Running the Box Playbook: Even Better the Second Time

Running the Box Playbook: Even Better the Second Time

So it turns out Box is pretty good at marketing. They took something pretty unsexy and (for the time) hard to understand, and made it into a rallying cry. In this panel, two former Box employees – Anthony Kennada, VP of marketing at Gainsight, and Menaka Shroff, head of marketing at BetterWorks – join Aaron Levie, CEO of Box, to discuss the unconventional and sometimes decidedly un-digital tactics that make their companies succeed.

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In a nutshell:

  • Turn your customers into evangelists.
  • Invest in building brand awareness early; it’ll save marketing dollars down the line.
  • Test out different entry points – Box, for example, tested hands-off trial signups for end users as well as enterprise sales.
Lesson one: Go big with brand and messaging

Building a brand saves quite a bit of money on demand generation later on. The team recommended billboards as an often-overlooked messaging method – set up a billboard with a bold claim (“GainSight will reduce your churn by 5-10%”) and place it such that people have a long, straight path to see it.

Lesson two: Create a movement

Find something simple, powerful and resonant that goes beyond what you’re selling (for Box, that was the move toward the cloud). You don’t necessarily need a PR machine, but you do need a brand purpose. Creating a movement, Shroff says, and sticking to it has enormous potential for getting traction in social channels. Kennada recommends helping prospects to build their strategy, and using content and social media to share your message. Levie further suggests finding a demographic and customer profile that’s currently being ignored by the rest of the industry.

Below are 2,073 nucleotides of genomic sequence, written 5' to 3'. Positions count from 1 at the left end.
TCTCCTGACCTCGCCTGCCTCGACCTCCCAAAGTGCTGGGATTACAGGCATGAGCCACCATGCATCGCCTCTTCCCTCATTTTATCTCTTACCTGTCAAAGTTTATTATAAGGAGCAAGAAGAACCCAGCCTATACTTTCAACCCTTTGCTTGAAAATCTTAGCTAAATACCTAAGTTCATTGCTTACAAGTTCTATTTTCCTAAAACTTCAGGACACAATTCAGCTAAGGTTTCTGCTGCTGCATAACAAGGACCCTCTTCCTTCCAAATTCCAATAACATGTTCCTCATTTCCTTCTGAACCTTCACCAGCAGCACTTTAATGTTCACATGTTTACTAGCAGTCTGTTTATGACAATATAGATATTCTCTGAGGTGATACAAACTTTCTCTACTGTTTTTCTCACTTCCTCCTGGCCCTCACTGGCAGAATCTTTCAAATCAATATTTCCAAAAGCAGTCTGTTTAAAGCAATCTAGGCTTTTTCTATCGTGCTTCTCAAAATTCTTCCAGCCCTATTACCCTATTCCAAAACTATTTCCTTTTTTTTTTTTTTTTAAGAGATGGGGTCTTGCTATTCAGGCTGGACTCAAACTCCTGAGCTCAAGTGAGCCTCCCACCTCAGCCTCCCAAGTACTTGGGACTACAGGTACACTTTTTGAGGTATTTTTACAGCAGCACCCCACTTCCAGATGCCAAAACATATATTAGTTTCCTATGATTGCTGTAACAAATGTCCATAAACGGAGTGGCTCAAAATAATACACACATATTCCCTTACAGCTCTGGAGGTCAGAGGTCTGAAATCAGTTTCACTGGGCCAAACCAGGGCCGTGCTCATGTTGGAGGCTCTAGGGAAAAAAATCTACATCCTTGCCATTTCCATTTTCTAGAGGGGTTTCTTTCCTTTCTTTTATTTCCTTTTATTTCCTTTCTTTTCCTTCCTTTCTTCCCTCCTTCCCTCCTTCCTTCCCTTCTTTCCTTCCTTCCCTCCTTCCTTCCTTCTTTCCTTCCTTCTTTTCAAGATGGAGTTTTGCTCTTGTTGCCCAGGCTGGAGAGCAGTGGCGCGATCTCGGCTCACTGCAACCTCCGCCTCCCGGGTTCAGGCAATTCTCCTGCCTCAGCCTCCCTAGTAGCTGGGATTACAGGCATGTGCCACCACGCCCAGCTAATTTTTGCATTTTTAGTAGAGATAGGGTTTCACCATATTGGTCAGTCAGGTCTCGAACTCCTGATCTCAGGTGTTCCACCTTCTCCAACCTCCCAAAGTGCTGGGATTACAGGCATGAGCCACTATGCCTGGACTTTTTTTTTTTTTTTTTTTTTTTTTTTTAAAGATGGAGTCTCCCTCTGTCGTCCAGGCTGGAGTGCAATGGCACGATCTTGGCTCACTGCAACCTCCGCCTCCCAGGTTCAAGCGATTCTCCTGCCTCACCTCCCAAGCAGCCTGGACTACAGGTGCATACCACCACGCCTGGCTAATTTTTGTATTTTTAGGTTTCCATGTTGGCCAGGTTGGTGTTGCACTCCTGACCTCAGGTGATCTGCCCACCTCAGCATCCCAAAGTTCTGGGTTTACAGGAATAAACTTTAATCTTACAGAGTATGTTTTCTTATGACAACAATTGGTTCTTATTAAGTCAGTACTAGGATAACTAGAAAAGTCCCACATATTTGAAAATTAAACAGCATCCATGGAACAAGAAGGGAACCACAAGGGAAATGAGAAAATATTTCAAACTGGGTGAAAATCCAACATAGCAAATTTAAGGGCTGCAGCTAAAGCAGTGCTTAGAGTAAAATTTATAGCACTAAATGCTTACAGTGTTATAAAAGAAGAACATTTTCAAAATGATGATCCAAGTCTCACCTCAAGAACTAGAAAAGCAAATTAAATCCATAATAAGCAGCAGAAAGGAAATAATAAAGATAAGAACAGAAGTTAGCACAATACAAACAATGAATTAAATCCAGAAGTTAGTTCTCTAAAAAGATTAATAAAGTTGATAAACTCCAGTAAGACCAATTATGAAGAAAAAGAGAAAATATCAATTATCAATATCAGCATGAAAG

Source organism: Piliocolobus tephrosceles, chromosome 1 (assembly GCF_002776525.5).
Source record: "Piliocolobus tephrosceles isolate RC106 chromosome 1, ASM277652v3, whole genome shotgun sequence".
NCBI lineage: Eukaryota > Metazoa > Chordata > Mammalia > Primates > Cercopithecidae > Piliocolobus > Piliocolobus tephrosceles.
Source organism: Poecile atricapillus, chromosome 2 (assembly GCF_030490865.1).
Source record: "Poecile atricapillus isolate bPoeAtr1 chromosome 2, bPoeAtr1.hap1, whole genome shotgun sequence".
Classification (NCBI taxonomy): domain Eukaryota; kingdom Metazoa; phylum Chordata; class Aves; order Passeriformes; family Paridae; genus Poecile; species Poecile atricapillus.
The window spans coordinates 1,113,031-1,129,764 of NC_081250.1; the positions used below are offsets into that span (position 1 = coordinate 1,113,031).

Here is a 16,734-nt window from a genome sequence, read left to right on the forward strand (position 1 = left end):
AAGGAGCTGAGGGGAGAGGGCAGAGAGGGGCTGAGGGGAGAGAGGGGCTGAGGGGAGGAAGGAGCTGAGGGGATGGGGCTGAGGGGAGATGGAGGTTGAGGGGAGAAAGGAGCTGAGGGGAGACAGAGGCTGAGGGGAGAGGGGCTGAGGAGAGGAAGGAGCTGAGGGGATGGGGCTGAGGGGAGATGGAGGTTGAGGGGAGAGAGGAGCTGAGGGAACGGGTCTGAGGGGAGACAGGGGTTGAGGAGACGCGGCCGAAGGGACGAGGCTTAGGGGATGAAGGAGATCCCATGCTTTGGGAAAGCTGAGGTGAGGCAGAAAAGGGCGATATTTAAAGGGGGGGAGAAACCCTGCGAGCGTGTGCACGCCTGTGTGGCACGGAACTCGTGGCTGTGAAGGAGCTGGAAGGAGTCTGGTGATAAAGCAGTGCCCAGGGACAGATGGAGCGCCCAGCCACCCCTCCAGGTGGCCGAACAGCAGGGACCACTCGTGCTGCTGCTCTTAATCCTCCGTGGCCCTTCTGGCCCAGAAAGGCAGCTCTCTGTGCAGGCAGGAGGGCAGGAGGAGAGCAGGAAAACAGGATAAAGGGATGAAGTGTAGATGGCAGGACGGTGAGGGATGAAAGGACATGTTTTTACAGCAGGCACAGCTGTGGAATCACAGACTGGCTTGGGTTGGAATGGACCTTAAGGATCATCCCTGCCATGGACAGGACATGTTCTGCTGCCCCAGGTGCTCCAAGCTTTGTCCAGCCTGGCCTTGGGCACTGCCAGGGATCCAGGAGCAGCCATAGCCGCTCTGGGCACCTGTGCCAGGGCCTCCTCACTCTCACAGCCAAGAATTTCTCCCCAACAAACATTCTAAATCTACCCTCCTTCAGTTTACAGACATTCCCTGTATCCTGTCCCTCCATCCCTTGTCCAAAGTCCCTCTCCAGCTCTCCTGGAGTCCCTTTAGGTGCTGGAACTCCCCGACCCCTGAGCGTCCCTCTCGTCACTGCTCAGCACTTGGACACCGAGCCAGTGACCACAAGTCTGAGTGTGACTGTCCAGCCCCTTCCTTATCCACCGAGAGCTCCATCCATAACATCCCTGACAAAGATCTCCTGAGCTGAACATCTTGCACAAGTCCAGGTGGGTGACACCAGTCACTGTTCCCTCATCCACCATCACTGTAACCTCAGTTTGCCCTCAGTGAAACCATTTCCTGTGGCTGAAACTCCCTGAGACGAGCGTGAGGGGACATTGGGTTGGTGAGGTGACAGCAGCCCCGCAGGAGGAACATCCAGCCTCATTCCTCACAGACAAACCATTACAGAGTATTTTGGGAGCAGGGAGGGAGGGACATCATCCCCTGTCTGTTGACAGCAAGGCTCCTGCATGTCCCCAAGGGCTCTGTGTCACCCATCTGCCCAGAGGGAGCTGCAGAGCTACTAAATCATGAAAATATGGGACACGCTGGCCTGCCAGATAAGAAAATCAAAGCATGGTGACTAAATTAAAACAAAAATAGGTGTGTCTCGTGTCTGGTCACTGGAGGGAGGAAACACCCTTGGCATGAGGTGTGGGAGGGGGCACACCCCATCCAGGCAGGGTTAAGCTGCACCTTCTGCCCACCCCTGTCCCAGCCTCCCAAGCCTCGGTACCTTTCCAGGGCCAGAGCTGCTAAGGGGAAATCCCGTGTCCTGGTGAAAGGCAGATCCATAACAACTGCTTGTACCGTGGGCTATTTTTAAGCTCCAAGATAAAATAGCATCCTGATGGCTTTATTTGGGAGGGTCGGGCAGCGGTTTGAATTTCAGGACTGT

Lesson three: Iterate on different entry points

There’s no one-size-fits-all entry point. If your tool only works at an individual or team level, a self-service trial is best. If it only works company-wide, then you’ll need a sales team. Ideally, though, you’ll be able to hit multiple entry points.

Sometimes, you can separate enterprise product from something end user can get value from. If you can modularize your product such that individual users can derive value without a lengthy sales process, you’ll have a groundswell of support.

Lesson four: use events to spread the word

According to Tien Tzuo of Zuora, if you’re in enterprise, you have to hold an event. You just have to. This helps stake your claim as a thought leader, and serves as a physical manifestation of the statement you’re making online.

When BetterWorks had just 50 customers, Shroff put together a “Goal Summit” that focused less on product and more on goals and alignment.There were no demos, just thought leadership - a powerful option if you're too small to host an event based on your product itself. She recommended doing smaller events to see if you’re hitting the right message, then scaling up once you’ve nailed it.

Lesson five: Build customers and a community

Levie says that getting your customers to evangelize is pretty much the best marketing you can do. Under Kennada, GainSight created an online certification program for people who are new to customer success or people who wanted a refresh, and facilitated 25 chapters in the US and Canada that meet quarterly. That’s an easy way to keep customers engaged and talking about your product.

Early on, no one was following customer programs. Gainsight recognized a lack of conversation in that area and positioned itself as a thought leader. They focused on diversity of case studies, but deep-dives in each one.

Bonus lesson: Market your iconic CEO

Case in point: Levie!

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